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Recorded for Poem-a-Day, May 10, 2017.
About this Poem 

“I was vacuuming when I realized I don't like vacuuming. So I stopped and wrote this poem. It's a protest poem against vacuuming.”
—Bob Hicok

The Big Book of Therapy

If you think of humans as rare
as snowflakes, your world
is constantly melting.

If you think of humans as essential
to keeping dogs happy,
someone will always want
to buy you a beer.
 

Copyright © 2017 by Bob Hicok. Originally published in Poem-a-Day on May 10, 2017, by the Academy of American Poets.

Copyright © 2017 by Bob Hicok. Originally published in Poem-a-Day on May 10, 2017, by the Academy of American Poets.

Bob Hicok

Bob Hicok

Bob Hicok was born in 1960. His poetry collection This Clumsy Living (University of Pittsburgh Press, 2007) was awarded the 2008 Bobbitt Prize from the Library of Congress. 

by this poet

poem

A little bit of hammering
goes a long way toward making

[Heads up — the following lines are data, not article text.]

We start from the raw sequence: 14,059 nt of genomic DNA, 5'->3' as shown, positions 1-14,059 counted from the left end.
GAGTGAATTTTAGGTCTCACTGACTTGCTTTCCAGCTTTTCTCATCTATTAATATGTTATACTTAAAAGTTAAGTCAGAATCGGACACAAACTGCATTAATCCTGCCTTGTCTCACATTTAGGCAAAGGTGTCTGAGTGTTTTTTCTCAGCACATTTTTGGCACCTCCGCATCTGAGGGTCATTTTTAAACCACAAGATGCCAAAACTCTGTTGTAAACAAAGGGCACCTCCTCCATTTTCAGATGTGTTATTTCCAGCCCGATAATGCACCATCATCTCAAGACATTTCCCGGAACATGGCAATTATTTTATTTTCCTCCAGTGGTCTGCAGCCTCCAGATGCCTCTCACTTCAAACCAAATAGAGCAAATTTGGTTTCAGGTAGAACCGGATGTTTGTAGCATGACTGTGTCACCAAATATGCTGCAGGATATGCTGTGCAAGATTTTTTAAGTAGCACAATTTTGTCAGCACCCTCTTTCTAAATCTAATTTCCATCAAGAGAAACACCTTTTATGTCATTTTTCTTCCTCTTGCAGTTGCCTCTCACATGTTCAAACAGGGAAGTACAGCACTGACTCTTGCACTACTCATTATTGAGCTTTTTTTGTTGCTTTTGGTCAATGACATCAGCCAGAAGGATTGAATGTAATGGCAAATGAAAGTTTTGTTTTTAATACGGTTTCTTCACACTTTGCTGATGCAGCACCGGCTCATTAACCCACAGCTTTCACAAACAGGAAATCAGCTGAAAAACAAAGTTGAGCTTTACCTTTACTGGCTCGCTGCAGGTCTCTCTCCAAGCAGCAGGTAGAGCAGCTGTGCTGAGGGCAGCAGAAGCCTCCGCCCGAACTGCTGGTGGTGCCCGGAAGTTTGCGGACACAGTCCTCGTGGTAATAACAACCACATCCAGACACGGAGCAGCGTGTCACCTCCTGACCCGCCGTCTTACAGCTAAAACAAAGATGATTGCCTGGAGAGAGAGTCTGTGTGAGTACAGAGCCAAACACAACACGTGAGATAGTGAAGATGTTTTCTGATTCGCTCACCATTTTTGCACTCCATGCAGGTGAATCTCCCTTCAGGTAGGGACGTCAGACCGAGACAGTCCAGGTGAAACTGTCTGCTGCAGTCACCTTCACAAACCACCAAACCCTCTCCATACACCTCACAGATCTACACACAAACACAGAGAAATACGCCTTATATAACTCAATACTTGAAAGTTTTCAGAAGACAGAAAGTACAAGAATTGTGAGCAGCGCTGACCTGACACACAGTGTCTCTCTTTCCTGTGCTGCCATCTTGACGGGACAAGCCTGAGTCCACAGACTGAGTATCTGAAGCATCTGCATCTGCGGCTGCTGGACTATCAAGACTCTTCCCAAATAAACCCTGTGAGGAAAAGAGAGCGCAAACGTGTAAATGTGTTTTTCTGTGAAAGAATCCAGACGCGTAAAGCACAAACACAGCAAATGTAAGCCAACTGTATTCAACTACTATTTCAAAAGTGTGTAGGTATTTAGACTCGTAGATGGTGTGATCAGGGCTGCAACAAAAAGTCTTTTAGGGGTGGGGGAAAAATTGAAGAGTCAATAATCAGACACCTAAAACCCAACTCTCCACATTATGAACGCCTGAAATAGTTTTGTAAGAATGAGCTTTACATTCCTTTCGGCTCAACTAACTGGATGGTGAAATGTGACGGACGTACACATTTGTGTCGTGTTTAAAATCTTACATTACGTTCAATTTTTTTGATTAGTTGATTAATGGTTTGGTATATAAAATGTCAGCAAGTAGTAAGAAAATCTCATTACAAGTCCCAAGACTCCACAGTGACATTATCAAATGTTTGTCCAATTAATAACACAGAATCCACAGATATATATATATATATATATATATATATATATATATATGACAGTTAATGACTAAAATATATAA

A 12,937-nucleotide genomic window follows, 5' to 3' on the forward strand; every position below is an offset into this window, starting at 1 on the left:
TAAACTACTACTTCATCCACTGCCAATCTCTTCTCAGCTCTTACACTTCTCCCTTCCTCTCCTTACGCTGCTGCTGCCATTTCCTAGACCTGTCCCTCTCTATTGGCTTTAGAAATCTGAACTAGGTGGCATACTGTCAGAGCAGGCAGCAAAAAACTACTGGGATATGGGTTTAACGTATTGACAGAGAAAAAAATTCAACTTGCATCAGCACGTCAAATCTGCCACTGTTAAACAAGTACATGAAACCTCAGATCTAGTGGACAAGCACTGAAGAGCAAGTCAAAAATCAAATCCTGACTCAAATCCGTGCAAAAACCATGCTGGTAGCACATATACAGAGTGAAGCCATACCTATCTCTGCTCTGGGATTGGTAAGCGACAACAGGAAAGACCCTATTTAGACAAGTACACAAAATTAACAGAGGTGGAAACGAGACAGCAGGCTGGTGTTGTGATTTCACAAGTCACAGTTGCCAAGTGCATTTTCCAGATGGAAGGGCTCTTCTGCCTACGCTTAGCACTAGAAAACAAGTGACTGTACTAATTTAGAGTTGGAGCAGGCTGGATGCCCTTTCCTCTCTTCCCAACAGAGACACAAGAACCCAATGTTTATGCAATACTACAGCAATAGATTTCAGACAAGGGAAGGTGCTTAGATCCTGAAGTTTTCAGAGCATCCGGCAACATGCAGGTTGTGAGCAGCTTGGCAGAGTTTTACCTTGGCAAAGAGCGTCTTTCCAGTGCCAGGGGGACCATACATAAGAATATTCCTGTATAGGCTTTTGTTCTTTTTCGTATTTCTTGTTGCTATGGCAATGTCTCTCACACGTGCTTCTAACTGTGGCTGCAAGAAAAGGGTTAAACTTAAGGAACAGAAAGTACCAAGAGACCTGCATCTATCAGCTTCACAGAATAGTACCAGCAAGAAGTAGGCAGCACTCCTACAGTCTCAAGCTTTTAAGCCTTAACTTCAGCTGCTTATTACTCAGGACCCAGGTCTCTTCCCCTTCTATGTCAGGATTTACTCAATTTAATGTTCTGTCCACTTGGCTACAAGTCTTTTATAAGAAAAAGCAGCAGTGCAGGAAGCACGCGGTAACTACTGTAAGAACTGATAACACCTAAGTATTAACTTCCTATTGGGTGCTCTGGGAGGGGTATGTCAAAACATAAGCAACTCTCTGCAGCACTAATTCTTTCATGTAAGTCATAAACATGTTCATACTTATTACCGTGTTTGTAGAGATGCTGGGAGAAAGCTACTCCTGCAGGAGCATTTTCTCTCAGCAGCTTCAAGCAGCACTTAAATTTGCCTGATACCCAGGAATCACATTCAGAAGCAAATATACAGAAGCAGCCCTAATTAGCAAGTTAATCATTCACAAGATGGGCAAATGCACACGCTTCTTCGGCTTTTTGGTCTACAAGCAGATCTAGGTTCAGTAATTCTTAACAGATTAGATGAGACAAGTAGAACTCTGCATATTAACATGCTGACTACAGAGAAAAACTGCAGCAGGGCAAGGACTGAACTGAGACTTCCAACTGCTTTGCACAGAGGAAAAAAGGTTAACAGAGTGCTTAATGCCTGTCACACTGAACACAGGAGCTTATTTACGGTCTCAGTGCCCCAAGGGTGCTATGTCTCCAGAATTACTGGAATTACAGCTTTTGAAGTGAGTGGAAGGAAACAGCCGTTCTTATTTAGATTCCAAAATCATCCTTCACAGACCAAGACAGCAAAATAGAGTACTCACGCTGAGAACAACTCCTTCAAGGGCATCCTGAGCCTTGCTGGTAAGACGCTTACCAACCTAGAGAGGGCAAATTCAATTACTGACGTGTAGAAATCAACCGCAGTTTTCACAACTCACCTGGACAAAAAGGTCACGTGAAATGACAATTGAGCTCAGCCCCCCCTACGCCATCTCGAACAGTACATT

the kind of noise I want my heart
to look up to—or have you ever
gone into a woods and applauded the light
that fights its way to the ground,
and the shadows, and the explosions
of feathers where blue jays
have been

2
poem
It’s interesting to me there’s a minimum
but no maximum wage. One without the other
seems like pants without legs or love
without someone to love. So what
are the groups? People
who want no minimum or maximum wage;
people who want a minimum
but no maximum wage; people
who want a minimum
and maximum wage; and
poem
At the desk where the boy sat, he sees the Chicago River.
It raises its hand.
It asks if metaphor should burn.
He says fire is the basis for all forms of the mouth.
He asks, why did you fill the boy with your going?
I didn't know a boy had been added to me, the river says.
Would you have given him back if you